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woman getting Vitamin D from standing in direct sunlight.

NIHR Signal Treating vitamin D deficiency may reduce exacerbations of COPD

Published on 26 February 2019

doi: 10.3310/signal-000737

Vitamin D supplements halve the number of exacerbations of chronic obstructive pulmonary disease (COPD) in people with low levels of the vitamin, from two per year to one per year. The supplements do not affect exacerbations of COPD in people who are not deficient.

This NIHR-funded review is the first to pool individual-level data from randomly controlled trials to see whether taking vitamin D can help reduce exacerbations.

People with moderate to severe COPD may be at risk of low vitamin D levels because their illness reduces their opportunities to get out into the sunlight.

These findings suggest that vitamin D is an effective, safe prevention for those with COPD found to be deficient.  

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Why was this study needed?

Chronic obstructive pulmonary disease (COPD) is one of the top two reasons for UK emergency hospital admission. The condition costs the NHS approximately £1.9 billion annually. It causes 30,000 deaths every year in England.

Vitamin D plays a key role in regulating the body’s calcium levels and is essential for healthy bones and muscles. It has recently been shown to reduce asthma symptoms and chest infections. The vitamin is made in the skin from exposure to sufficient sunlight and can also come from food. However, people with restricted time outdoors can have low levels.

This review aimed to find out whether vitamin D can reduce exacerbations of COPD and to study whether impacts differ according to patient characteristics.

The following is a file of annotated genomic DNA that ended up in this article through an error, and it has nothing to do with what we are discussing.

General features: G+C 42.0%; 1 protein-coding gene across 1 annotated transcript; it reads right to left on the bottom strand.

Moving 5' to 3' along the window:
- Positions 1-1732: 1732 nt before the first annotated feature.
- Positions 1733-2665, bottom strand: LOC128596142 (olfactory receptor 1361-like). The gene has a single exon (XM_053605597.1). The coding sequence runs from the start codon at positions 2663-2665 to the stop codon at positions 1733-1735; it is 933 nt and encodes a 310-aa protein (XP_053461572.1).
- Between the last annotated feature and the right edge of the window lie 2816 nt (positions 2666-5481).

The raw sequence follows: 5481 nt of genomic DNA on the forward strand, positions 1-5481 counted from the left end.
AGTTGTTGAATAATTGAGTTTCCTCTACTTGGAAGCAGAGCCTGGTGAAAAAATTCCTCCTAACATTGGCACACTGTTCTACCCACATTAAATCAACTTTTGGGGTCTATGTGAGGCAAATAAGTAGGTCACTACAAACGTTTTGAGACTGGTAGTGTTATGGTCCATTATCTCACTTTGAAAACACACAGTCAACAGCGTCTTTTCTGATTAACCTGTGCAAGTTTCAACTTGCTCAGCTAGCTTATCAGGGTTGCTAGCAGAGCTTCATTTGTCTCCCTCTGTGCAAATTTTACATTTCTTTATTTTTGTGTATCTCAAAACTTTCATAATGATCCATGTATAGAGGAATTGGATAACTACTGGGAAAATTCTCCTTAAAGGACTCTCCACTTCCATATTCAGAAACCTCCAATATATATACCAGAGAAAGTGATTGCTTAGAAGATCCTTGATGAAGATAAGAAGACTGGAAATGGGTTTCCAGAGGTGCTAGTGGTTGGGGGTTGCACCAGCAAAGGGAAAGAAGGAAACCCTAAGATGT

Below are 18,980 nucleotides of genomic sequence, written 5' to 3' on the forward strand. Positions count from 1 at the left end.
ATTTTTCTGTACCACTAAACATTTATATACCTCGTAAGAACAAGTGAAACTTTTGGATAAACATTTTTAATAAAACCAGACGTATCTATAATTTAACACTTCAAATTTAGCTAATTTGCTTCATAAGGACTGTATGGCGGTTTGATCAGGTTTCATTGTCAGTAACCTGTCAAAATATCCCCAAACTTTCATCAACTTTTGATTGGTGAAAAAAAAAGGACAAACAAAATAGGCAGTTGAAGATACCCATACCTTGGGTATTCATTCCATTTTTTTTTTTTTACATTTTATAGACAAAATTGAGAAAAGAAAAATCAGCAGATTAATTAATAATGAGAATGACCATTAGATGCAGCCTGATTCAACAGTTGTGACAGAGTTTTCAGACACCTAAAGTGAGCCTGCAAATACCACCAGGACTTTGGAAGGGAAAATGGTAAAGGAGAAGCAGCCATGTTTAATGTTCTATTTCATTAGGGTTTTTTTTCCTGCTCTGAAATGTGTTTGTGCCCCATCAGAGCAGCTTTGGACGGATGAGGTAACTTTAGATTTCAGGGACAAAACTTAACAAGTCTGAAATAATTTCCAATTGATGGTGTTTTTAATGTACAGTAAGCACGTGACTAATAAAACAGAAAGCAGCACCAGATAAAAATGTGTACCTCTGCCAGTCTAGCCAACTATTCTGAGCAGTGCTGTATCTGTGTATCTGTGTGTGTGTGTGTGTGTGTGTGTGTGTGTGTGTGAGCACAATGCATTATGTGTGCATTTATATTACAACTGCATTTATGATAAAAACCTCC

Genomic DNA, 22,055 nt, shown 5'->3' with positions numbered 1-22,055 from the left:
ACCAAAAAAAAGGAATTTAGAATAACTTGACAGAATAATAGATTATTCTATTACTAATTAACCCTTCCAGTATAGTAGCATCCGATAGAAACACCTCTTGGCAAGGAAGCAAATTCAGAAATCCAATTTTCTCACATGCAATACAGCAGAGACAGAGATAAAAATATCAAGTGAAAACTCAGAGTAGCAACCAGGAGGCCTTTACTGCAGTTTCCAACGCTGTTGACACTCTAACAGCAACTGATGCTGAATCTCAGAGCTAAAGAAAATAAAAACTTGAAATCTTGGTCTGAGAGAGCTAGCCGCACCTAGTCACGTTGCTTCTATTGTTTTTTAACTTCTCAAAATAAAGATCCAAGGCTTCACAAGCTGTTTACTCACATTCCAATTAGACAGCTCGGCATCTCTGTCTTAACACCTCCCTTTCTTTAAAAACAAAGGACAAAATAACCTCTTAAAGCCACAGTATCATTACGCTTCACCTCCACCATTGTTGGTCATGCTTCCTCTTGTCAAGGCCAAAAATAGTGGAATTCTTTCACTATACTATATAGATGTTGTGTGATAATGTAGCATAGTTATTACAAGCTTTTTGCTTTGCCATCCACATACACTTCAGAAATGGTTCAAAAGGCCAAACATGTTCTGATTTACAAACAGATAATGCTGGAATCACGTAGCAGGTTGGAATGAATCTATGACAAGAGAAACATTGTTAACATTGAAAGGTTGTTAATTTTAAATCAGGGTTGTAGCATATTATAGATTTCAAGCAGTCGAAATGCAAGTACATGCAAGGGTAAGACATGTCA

What did this study do?

This systematic review analysed data from three of the four randomised controlled trials carried out to date. Participants in the UK, Belgium and the Netherlands were randomly assigned to receive oral vitamin D or a placebo alongside any COPD treatment. Trial authors were asked to provide full individual-level data sets, giving a combined dataset of 469 adults.

The trials included people with mild, moderate and severe COPD. Vitamin D doses were not combined with other supplements and ranged from 30 micrograms daily for six months to 2,500 micrograms monthly for one year.

All three trials had a low risk of bias and were double-blind, meaning that patients, clinicians and researchers did not know which treatment was given.

What did it find?

  • When pooling individual-level data for people with low vitamin D at the start of the trial (less than 25 nmol/L), those taking a vitamin D supplement experienced on average 1.2 moderate or severe exacerbations of COPD in a year (95% confidence interval [CI] 0.86 to 1.75), compared to 2.1 exacerbations in the placebo group (adjusted incidence rate ratio [aIRR] 0.55, 95% CI 0.36 to 0.84; 3 trials, 87 adults). 
  • There was no significant effect of vitamin D supplementation for those with adequate baseline vitamin D levels (at least 25 nmol/L) (aIRR 1.04, 95% CI 0.85 to 1.27; 3 trials, 382 adults). 
  • When all those who had vitamin D supplementation were compared with all those who had a placebo, there was no difference in exacerbation rates (aIRR 0.94, 95% CI 0.78 to 1.13; 3 trials, 469 adults).
  • Vitamin D did not cause any increase in the proportion of participants experiencing a serious adverse event.

What does current guidance say on this issue?

Public Health England 2016 guidance advises that everyone needs 10 micrograms of vitamin D daily. In the spring and summer, sufficient can come from sunlight and dietary sources. In the autumn and winter, people should consider supplements.

A NICE 2014 guideline on vitamin D for specific population groups advises that vitamin D levels should be tested only when a person is at especially high risk of deficiency, or there is a clinical reason to do so. Prompts for health professionals to recommend supplements should be integrated into health and social care systems.

The NICE 2018 guideline for adults with COPD does not include advice on vitamin D. It states that pulmonary rehabilitation programmes should incorporate nutritional advice.

What are the implications?

Though the number of participants was small and the number of exacerbations relatively low, the results are in keeping with what is already known about vitamin D. That is it can reduce the risk of chest infections in the general population, especially for those with low levels.

The supplements are low cost, but testing for deficiency also has resource implications.  Health practitioners could integrate Public Health England advice into services for people with COPD based on this evidence. This would mean most people with COPD could consider taking supplements through the autumn and winter months.